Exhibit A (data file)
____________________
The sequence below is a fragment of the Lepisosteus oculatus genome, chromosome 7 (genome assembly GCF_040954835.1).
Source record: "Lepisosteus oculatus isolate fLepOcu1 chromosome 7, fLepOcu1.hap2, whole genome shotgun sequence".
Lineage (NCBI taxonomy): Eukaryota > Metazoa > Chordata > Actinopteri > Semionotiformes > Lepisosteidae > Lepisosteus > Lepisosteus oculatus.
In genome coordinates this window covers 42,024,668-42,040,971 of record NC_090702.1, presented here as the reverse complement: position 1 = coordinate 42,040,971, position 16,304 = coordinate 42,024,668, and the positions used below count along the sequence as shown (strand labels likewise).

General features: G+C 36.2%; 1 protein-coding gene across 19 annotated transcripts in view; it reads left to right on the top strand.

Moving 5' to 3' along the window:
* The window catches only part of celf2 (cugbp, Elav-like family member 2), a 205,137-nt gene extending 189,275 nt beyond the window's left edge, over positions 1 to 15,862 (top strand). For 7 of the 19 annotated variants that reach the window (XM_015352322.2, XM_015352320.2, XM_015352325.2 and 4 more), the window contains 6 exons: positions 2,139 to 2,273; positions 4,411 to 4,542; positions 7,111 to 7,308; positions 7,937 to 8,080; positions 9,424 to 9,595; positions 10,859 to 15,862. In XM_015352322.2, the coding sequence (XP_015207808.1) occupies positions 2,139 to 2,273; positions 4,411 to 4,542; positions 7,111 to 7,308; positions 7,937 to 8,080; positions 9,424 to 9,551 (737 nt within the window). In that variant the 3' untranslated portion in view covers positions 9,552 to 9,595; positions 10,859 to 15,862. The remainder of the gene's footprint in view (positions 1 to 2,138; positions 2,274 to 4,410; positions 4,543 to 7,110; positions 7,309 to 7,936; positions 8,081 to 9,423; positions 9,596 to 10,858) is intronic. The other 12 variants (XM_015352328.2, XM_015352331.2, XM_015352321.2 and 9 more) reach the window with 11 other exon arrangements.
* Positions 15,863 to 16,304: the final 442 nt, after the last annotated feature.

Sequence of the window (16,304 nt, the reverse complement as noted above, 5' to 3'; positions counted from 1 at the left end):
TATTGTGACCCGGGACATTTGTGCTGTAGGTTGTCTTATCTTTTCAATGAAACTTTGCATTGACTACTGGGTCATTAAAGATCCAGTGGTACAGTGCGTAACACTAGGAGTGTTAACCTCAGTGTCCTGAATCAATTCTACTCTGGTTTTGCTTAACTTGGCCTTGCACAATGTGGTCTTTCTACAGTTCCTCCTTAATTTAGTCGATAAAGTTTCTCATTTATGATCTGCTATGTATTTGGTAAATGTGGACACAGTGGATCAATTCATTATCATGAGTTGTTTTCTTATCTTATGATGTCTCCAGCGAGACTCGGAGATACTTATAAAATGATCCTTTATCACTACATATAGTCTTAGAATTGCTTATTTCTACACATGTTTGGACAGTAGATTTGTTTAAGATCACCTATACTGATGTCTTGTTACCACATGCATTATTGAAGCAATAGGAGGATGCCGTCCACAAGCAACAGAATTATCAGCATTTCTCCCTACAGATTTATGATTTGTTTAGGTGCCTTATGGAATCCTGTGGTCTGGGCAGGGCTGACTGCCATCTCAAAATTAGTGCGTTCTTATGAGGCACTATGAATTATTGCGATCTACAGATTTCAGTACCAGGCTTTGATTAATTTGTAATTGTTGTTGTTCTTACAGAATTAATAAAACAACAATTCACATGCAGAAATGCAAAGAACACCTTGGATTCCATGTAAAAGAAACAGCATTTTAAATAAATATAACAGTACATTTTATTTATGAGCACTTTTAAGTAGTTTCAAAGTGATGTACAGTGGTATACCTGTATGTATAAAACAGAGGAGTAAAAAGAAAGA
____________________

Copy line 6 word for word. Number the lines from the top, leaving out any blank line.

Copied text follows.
Moving 5' to 3' along the window: